Shinjiro Torii 'The founding father of Japanese whisky' established the first Suntory whisky distillery, now known as the Yamazaki, the birthplace of Japanese whisky, on the outskirts of Kyoto 1923. The stills first ran in December 1924, and initially, Japanese whiskies copied the then current Scottish styles. The Suntory branded 'Shirofuda' released in 1929 did not go down to well being too smoky for the Japanese palate, but just eight years later they got it right when they released 'Kakubin'. It's smoothness and balance was a big hit in Japan. Shinjiro who had a knack for blending whisky, remained master blender up until 1960. The following year, he passed the role of president and master blender on to his adopted son Keizo Saji. The Third and current master blender, Shingo Torii took the helm in 2002, maintaining the family bond, the basic philosophy of the Suntory business.

Unlike Scotland, Japan only has a handful of distilleries, and trading between distilleries just doesn't happen. Suntory has just three distilleries, two making single malts and one making grain whisky and in order to create the range of whiskies, they have had to become a little more resourceful. Yamazaki, for example; has two types of fermenting vats; wood and stainless, 16 pot stills, with seven different types and using both direct firing and steam heated. Then for maturation, they have oak casks of various types, ex-bourbon, ex-wine, ex-sherry and of course, Japanese oak. The variety within this distillery alone allows them to be able to make a number of different whisky styles.

In 1972, Suntory opened their Grain distillery, Chita and it wasn't until 1973 that their second single malt distillery, Hakushu was established. Hakushu, located in the foothills of Mt. Kaikomagatake, is known as Japan’s Southern Alps, where cool, clear waters flow through a bountiful forest environment. Suntory launched Yamazaki as a single malt whisky in 1984, followed by Hakushu in 1994, while their blended whisky came to the market with the creation of Hibiki in 1989. With the introductions over we moved onto a short Masterclass with three current expressions, one from each of the two single malt distilleries and their blended whisky Hibiki before moving on to the reason we were all there.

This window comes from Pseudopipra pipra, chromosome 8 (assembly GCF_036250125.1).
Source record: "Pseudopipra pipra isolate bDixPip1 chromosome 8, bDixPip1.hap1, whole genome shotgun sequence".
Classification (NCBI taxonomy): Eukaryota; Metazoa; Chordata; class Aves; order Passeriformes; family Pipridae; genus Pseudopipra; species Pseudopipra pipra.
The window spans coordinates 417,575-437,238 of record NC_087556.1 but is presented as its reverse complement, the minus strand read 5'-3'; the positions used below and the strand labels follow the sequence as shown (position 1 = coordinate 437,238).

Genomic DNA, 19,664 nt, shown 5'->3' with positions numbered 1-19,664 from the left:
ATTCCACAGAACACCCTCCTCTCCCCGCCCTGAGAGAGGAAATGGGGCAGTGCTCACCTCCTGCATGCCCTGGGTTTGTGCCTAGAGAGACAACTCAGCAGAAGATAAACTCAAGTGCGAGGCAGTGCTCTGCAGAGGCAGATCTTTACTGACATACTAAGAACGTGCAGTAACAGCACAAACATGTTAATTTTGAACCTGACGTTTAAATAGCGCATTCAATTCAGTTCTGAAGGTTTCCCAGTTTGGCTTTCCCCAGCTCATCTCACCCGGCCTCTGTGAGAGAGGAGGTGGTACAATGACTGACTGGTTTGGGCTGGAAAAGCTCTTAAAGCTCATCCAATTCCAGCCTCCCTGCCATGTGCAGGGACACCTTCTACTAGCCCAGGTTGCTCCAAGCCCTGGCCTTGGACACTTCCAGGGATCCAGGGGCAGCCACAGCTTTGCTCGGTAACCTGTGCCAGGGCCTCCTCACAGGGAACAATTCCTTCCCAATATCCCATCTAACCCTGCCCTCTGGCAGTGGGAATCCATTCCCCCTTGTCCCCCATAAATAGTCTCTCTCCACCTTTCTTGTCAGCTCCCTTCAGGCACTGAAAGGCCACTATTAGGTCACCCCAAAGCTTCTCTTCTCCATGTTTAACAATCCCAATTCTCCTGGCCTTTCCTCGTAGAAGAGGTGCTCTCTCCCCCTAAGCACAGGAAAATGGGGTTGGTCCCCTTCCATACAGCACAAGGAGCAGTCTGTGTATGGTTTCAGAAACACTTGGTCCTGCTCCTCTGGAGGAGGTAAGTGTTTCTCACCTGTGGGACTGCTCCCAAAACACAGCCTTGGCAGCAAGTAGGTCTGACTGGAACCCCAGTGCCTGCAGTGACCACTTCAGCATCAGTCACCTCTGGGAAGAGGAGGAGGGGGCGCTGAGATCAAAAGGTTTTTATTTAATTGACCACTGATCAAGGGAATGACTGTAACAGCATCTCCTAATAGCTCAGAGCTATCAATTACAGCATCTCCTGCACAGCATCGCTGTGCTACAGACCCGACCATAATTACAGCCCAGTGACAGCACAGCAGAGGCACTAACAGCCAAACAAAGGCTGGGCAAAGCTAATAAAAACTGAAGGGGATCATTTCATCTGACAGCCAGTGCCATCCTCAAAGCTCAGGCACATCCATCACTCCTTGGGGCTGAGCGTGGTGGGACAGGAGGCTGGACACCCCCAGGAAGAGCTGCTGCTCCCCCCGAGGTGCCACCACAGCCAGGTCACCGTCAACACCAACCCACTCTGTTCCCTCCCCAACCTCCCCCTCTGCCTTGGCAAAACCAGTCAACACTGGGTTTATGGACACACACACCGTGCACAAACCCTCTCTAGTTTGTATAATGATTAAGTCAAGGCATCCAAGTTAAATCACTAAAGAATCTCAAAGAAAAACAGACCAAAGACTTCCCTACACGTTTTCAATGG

Whisky Discovery

Whisky Discovery #89

Yamazaki 12 Year Old (43% abv)
Japanese Single Malt Whisky
circa £120.00 70cl
Whisky Discovery
This, a favourite of Mike Miyamoto, is now getting difficult to find, even in Japan, and it was good to revisit this delightful single malt. First discovered fairly early on in my personal journey, at The Whisky Loung London Fest in 2012, I wish I'd brought a bottle or two! The nose came across fruity with plenty of zesty grapefruit at first. Soft peach and ripe pineapple follow along with fudge and vanilla while hints of Amontillado Sherry balance the flavours with a distinct nuttiness. The palate is soft with a gentle sweetness and subtle spices.

Verdict: Fabulous! Unfortunately due to the current trend with Japanese whiskies this is very difficult to find and it's not currently available from either The Whisky Exchange or Master of Malt

Whisky Discovery #1563

Hakushu 12 Year Old (43% abv)
Japanese Single Malt Whisky
circa £75.00 70cl
Whisky Discovery
Whilst I've tried a few from the Hakushu Distillery, the 12 Year Old was a new Whisky Discovery for me. The nose comes across clean and fresh, with menthol, pine forest notes and an almost 'sanitised note' initially but with time the forest smoke starts to develop in the glass. Herbal with thyme and dried pine needles interplaying with each other. The palate is softer than the nose suggested but still reminded me of a pine forest, although a little more smokey, Lapsang Souchang sprung to mind but the spices that follow remind you that it's whisky, not tea your drinking! The smoke lasts long into the peppery drying finish

Verdict: Lovely fresh smoky Hakushu. This one is currently available at The Whisky Exchange but for how long who knows? It is out of stock at Master of Malt

Whisky Discovery #168

Hibiki 17 Year Old (43% abv)
Japanese Blended Whisky
circa £100.00 70cl
Whisky Discovery
In Japanese Hibiki means Harmony, and the Hibiki range is a blended whisky, but unlike Scotch, all of the whisky in this blend brings together the many styles of matured malt and grain whisky from the companies three distilleries. I'd forgotten just how lovely this whisky was after first coming across it at Nickolls and Perks Midlands Whisky Show. This is so easy to drink and I was able to go back for seconds of this! The nose comes across clean with a sanitised note initially, perhaps the Hakushu showing it's colours first? Creamy caramel notes follow after some turn in the glass, buttery but again with a herbal oregano note. The palate is smooth and creamy with caramelised banana. Spicy oak flavours develop towards the end

Verdict: I could drink this all night, but, unfortunately, it's not currently available from either The Whisky Exchange or Master of Malt

Whisky Discovery #1564

Yamazaki Sherry Cask 2016 (48% abv)
Japanese Single Malt Whisky
circa £200.00 70cl
Whisky Discovery
One of the oldest casks at Suntory was the Sherry Cask. As with all good whisky makers nowadays Suntory select their own oak from the forests of Northern Spain. With the wood seasoned, they work with the coopers to create their own sherry casks, shorter with more girth (puncheons) so they still hold the same capacity as a butt. Oloroso sherry is matured in these casks for three years before they are shipped to Japan for whisky maturation. The new 2016 Yamazaki Sherry Cask release has spent three years longer in oak than the 2013 release, and Mike told us that it contains some 25 Year Old Yamazaki too